Lifetime of passion started at a tiny school |

Lifetime of passion started at a tiny school

April E. Clark
Glenwood Springs, CO Colorado
Chad Spangler Post IndependentBurneice Doose, 92, attended the Peach Valley school.

SILT, Colorado ” From learning to teaching, Burneice Doose has memories of one-room schoolhouses that span a century.

Doose, 92, attended third grade at Peach Valley School in 1924 while living at her grandparents’ ranch. She walked about a mile to school, lunch pail in tow.

“The thing I remember the most were my wonderful lunches made by my grandmother and mother,” said Doose, from her home in Silt. “Homemade fried chicken … There were always surprises.”

Unlike today’s elementary school classes of students separated by age, the Peach Valley schoolhouse was home to first-through-eighth graders. Doose said her teacher was often challenged by the range in age.

“You had a whole different set of age groups,” Doose said. “Which is sometimes very difficult, keeping everyone’s attention.”

Doose remembers her grandfather taking her to school on horseback when the weather was bad. She also recalled schoolyard games such as hopscotch and jump rope during recess and practicing writing in cursive.

“I think I liked everything in school,” she said. “I liked reading, writing, arithmetic.”

Fast forward to 1936.

After attending Denver University on a scholarship, Doose returned to the Roaring Fork Valley to teach at the one-room schoolhouse up Alkalide Creek. She taught about six students that year and lived on a school board member’s farm.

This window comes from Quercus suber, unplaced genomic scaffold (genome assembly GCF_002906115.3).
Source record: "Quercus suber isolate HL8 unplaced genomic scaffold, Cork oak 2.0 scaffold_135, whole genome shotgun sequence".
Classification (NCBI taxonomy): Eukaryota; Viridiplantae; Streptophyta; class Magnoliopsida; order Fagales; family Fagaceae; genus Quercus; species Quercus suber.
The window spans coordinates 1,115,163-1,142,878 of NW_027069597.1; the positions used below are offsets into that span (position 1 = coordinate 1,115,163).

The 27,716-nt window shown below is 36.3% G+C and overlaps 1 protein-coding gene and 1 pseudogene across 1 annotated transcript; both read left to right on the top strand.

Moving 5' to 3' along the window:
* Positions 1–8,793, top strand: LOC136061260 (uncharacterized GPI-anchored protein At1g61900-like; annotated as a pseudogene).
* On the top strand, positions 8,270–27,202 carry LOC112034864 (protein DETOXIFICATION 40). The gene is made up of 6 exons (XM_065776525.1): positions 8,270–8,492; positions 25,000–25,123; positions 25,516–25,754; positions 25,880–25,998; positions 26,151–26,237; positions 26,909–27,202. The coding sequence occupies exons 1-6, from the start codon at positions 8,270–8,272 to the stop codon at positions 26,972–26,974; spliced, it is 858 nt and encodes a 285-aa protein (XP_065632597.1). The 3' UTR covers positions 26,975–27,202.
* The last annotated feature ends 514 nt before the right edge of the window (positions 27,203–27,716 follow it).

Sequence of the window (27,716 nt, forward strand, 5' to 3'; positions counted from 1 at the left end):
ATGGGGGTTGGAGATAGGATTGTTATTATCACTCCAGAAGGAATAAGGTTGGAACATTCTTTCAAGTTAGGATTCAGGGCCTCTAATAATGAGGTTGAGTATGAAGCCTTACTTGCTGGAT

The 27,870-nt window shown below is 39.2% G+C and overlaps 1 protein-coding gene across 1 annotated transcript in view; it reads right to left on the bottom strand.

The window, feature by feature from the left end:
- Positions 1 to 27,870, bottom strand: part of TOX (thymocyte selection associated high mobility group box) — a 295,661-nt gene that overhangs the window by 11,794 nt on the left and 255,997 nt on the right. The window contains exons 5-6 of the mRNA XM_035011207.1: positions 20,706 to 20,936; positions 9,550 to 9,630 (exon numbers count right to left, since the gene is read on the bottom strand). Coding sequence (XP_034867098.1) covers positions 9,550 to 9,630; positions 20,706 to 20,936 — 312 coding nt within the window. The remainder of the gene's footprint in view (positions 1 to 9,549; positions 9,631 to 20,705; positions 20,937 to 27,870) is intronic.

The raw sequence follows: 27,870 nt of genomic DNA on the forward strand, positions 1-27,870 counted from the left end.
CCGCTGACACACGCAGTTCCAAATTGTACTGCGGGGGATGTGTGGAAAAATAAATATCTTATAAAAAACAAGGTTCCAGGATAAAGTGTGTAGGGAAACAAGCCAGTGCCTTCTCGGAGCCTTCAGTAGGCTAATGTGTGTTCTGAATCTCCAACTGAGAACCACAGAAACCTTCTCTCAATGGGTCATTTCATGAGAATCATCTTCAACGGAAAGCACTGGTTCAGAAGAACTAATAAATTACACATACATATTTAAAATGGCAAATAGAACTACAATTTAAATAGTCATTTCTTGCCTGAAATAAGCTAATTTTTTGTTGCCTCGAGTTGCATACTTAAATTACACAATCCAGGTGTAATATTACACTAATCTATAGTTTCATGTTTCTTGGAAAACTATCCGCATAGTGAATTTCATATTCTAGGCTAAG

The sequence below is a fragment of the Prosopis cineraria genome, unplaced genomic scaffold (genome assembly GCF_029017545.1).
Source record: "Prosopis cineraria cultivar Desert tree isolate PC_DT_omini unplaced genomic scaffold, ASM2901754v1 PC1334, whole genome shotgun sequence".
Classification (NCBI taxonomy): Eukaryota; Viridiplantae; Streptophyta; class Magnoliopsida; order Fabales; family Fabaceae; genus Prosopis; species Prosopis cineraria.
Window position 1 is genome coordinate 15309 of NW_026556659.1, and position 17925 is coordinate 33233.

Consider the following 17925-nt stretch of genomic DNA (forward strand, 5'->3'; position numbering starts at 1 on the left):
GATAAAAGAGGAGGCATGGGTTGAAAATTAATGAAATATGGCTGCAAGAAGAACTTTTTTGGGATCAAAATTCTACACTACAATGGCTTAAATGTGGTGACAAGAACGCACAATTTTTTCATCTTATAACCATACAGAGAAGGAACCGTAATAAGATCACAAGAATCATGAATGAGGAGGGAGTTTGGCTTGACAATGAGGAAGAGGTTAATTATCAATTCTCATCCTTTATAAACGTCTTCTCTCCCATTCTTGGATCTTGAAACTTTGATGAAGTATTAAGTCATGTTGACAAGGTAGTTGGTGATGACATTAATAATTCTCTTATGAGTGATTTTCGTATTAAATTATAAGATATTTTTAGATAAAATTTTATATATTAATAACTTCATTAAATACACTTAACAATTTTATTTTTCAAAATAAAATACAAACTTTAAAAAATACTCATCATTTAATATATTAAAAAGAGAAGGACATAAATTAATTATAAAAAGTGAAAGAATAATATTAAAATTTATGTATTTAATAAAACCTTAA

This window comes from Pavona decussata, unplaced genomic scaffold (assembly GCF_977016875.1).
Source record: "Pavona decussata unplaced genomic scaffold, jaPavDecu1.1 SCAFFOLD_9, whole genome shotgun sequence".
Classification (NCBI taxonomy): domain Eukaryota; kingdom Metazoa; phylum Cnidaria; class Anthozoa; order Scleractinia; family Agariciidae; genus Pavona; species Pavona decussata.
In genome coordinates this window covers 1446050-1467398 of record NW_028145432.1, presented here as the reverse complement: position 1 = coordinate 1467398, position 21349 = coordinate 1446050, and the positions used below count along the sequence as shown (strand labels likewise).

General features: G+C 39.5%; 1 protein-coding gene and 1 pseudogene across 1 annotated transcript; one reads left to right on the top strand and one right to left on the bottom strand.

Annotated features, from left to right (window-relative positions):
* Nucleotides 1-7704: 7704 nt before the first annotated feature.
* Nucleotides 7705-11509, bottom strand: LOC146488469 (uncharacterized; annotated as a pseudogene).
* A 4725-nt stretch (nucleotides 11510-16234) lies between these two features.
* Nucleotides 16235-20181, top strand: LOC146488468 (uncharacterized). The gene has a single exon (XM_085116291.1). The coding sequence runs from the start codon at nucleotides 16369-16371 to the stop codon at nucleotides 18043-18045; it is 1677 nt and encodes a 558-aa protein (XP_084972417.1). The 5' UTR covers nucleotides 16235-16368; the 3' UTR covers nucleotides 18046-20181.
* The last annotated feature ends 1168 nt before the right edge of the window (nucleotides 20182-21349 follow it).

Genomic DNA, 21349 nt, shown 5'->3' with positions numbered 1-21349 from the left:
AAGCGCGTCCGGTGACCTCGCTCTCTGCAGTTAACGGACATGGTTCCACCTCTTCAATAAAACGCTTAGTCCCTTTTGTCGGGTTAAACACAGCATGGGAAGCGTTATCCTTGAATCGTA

“I lived in a one-room house on Frank Porter’s property,” she said. “I don’t think it even had running water.”

Doose traveled about a mile to get to the schoolhouse everyday.

“I walked in good weather to the schoolhouse in fields,” she said. “When it was snowing and the weather was bad, Frank would saddle up a horse for me. Back then we had a severe weather and the snow was up to the horse’s belly.”

Memories of a black pot-bellied stove warming the schoolhouse and students sharing water from the same ladle out of a bucket are vivid for Doose.

“I really enjoyed it,” she said. “I’d work with the older ones, then work with the little ones ” they’d help me with the little ones.”

And don’t forget hot chocolate on cold Colorado school days.

“For lunch I had the kids bring a bottle of milk. I made hot chocolate on the stove so we’d have something hot to drink,” she said. “I froze both my little toes that winter. I think the year on Alkalide was one of my best years ever. It was a hard year but it was a good year.”

A few years later, in 1941 after marrying Max Doose ” whom she met at the old dance hall in New Castle ” Burneice went to work at the Cardiff one-room schoolhouse in south Glenwood. She taught at Cardiff, which today serves as a venue for community gatherings, for two years, bringing in $70 a month.

“We had food stamps for gasoline, sugar and flour ” all the main things,” she said. “I drove then ” a Chevy.”

Doose recalled one particularly patriotic Glenwood old-timer who often stopped by the Old Cardiff School.

“George Summers was a millionaire and owned a bunch of property near Cardiff,” she said. “He had two girls he drove into Glenwood for school and they’d stop by and say the Pledge of Allegiance with us.”

As one-room schoolhouses were abandoned for larger schools and bigger classrooms, Doose’s teaching career gravitated to Glenwood Springs Elementary School. She taught first grade for 21 years, retiring in 1979.

Doose will always have a fondness for the one-room schoolhouse, though.

“I didn’t have any problems teaching in the country school,” she said. “It was more like a family. You got closer to them I think.”

That’s the charm of learning and teaching all in one room.

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